Smith had better news about Tony Gonzalez, who is contemplating retirement. Smith said he has spoken to Gonzalez, and will speak with him again "sooner than later," opening the door for a return. Smith then talked at length about Gonzalez's contribution to the tight end position. "He was really the first one: the more athletic tight end who could extend from the formation, line up outside, line up in different places," he said. "In a chess game, the tight end position is becoming the queen. You can move it all around the board. It's not like the rook or the bishop." The hard-hitting world of football is often compared to the gentle, sedate, non-physical world of chess, but in the playoffs that metaphor is usually applied to the Falcons defense.

If Smith sounded ready for one night in Bangkok, general manager Thomas Dmitroff sounded ready to visit another exotic location when he called the combine "a pseudo pilgrimage to Mecca." Like Smith, Dimitroff was cautiously hopeful that Gonzalez would reconsider retirement. "Tony's an anomaly. When you see him walk out onto the field, a 36 year old, he looks like he's 25 … we're hoping that he makes his decision to come back and play for us."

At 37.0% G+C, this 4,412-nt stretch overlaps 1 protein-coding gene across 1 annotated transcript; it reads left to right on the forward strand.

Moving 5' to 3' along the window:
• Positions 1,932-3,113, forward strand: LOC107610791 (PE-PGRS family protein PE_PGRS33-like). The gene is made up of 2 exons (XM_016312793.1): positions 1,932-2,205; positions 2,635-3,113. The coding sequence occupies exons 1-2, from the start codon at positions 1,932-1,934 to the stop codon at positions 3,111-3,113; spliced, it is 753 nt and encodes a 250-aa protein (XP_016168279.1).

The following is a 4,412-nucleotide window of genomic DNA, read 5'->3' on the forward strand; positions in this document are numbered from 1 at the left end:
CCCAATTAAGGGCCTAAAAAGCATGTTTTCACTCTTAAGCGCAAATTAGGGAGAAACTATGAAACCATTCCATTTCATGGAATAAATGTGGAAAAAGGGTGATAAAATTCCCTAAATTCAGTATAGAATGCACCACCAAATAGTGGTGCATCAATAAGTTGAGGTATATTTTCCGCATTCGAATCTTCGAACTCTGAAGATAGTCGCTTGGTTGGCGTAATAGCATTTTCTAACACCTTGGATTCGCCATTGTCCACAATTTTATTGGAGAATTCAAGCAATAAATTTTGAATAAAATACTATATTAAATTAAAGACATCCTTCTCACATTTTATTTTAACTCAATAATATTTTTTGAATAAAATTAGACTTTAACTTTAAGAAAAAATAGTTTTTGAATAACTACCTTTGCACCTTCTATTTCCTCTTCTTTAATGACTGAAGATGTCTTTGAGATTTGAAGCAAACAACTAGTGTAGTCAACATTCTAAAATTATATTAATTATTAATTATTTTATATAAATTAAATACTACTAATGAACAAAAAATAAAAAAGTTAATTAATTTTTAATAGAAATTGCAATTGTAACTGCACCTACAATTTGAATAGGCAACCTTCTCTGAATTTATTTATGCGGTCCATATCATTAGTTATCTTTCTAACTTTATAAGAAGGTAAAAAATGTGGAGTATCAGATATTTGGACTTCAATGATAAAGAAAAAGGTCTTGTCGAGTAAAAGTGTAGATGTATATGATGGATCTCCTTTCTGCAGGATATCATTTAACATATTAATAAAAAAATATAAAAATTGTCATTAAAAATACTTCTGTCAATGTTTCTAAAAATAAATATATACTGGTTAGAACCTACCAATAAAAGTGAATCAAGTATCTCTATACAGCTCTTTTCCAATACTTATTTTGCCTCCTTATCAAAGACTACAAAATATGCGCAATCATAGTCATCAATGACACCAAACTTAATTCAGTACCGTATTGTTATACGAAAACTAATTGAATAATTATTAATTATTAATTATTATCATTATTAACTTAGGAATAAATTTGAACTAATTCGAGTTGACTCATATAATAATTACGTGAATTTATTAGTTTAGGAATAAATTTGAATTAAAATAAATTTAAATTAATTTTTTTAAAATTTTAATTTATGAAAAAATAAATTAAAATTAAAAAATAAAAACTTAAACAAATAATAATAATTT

Dimitroff laughed when a reporter suggested that the Falcons park a trailer in Gonzalez's driveway so he cannot escape. It is a bad idea anyway. First, that won't help when someone is contemplating retirement, as opposed to free agency (he can stay home all he wants). Second, Dimitroff is an environmentally conscious guy who talks of pseudo-pilgrimages to World Heritage sites. There is no way he owns a trailer.